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'Third path' for Syria to end deadlock

(Global Times)

09:54, February 12, 2012

A delegation from the Syrian opposition concluded a four-day visit to Beijing earlier this week. As Western countries, one after another, opt to sever contact with al-Assad's government, China's capacity to maintain communication with both Damascus as well as the opposition becomes vital. It may propel Beijing into a special position in the Syria issue.

China has always been committed to a peaceful solution to end the deadlocked Syrian conflict. The realization of Beijing's proposal, a "third path" for Syria, requires capability and neutrality.

Chinese officials neither advocate a regime change through military intervention, nor would offer an umbrella for inaction by Syrian authorities. The "third path" should be a compromised and tangible reform roadmap created by all sides within Syria.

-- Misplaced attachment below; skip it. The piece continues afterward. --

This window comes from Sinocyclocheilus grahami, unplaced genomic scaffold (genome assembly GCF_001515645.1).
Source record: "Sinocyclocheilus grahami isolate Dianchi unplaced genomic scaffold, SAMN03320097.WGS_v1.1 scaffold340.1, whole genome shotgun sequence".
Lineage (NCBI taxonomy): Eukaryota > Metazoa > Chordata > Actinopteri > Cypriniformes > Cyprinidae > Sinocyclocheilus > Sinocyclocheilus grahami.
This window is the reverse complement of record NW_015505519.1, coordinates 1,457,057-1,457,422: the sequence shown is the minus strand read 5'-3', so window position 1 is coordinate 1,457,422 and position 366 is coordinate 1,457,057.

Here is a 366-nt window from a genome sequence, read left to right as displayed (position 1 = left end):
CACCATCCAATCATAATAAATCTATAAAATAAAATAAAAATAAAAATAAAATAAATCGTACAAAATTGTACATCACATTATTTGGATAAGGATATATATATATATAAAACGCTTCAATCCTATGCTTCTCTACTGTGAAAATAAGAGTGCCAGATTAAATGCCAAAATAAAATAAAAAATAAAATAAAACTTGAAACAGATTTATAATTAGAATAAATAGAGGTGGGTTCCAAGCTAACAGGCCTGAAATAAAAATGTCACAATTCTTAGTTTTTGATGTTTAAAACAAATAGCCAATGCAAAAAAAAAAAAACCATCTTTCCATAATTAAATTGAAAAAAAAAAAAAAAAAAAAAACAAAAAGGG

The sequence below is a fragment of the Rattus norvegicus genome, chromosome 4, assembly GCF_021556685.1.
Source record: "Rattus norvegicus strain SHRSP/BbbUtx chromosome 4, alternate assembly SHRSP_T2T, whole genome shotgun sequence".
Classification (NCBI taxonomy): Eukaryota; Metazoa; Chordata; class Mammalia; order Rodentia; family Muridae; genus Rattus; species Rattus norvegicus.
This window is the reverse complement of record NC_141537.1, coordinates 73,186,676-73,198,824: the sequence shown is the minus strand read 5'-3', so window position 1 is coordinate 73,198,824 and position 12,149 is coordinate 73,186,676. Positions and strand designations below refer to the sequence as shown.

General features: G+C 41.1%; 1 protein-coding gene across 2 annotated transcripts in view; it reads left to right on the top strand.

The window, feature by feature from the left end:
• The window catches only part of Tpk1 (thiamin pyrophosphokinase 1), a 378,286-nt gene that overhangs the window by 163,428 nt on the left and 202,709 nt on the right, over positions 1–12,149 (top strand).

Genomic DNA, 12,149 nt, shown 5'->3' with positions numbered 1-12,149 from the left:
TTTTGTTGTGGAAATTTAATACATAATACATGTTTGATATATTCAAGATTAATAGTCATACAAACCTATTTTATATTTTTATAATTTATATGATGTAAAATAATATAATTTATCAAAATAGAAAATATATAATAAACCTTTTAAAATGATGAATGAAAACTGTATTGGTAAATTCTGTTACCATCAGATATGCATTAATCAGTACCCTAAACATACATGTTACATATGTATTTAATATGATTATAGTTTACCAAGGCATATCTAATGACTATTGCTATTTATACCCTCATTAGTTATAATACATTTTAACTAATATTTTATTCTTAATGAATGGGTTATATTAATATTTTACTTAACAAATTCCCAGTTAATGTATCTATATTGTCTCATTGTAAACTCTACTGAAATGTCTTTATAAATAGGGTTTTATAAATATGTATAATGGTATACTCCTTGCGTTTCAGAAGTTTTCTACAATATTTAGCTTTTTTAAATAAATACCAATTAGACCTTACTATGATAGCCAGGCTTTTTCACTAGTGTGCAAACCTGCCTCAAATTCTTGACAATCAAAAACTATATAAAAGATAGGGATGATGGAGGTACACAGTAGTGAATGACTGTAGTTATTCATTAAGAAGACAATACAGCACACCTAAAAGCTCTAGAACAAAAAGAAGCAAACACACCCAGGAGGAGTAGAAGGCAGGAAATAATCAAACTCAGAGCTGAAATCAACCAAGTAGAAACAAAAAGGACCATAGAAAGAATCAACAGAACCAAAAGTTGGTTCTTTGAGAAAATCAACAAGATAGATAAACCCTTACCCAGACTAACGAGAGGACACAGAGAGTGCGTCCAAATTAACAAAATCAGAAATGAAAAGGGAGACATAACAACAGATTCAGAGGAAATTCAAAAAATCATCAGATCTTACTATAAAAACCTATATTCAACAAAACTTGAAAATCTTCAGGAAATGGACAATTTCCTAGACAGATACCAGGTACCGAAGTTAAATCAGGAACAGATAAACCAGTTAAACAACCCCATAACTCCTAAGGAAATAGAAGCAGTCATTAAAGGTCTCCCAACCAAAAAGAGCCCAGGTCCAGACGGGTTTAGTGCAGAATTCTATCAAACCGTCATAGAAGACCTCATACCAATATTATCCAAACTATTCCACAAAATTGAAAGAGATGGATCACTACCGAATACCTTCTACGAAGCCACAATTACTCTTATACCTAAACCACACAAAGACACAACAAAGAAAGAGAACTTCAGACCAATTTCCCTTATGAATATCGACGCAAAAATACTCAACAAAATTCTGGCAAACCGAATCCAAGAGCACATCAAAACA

A handshake between the two sides in Syria will not come easy. Coalition governments around the world have poor records. That is especially true in this circumstance as the West has already made up its mind to get rid of Bashar-al-Assad. It is logical for the Syrian opposition to expect Western assistance. Even repeating the dramatic scenario of their Libyan counterparts may be what the Syrian opposition yearns for.

For those obsessed with such wishful thinking, it will not be the case. Unlike the beleaguered Gaddafi, al-Assad is backed by the Russians. If a war between Western and Russian "agents" occurs in Syria, as is speculated to happen by some in the European media, it would be an arduous and prolonged battle.

History shows regime changes in restive regions mean endless turmoil and uncertainty. Therefore the Syrian opposition does not need to be that ambitious. Threats against al-Assad will persist as they always have. Compromises on critical issues in exchange for a "soft landing" of his country seem to be a good deal for him.

Voices backing a political resolution have been loud in China, but Beijing may have to settle at least a handful of thorny issues so as to make it a doctrine that a greater number of people would seriously consult as a choice.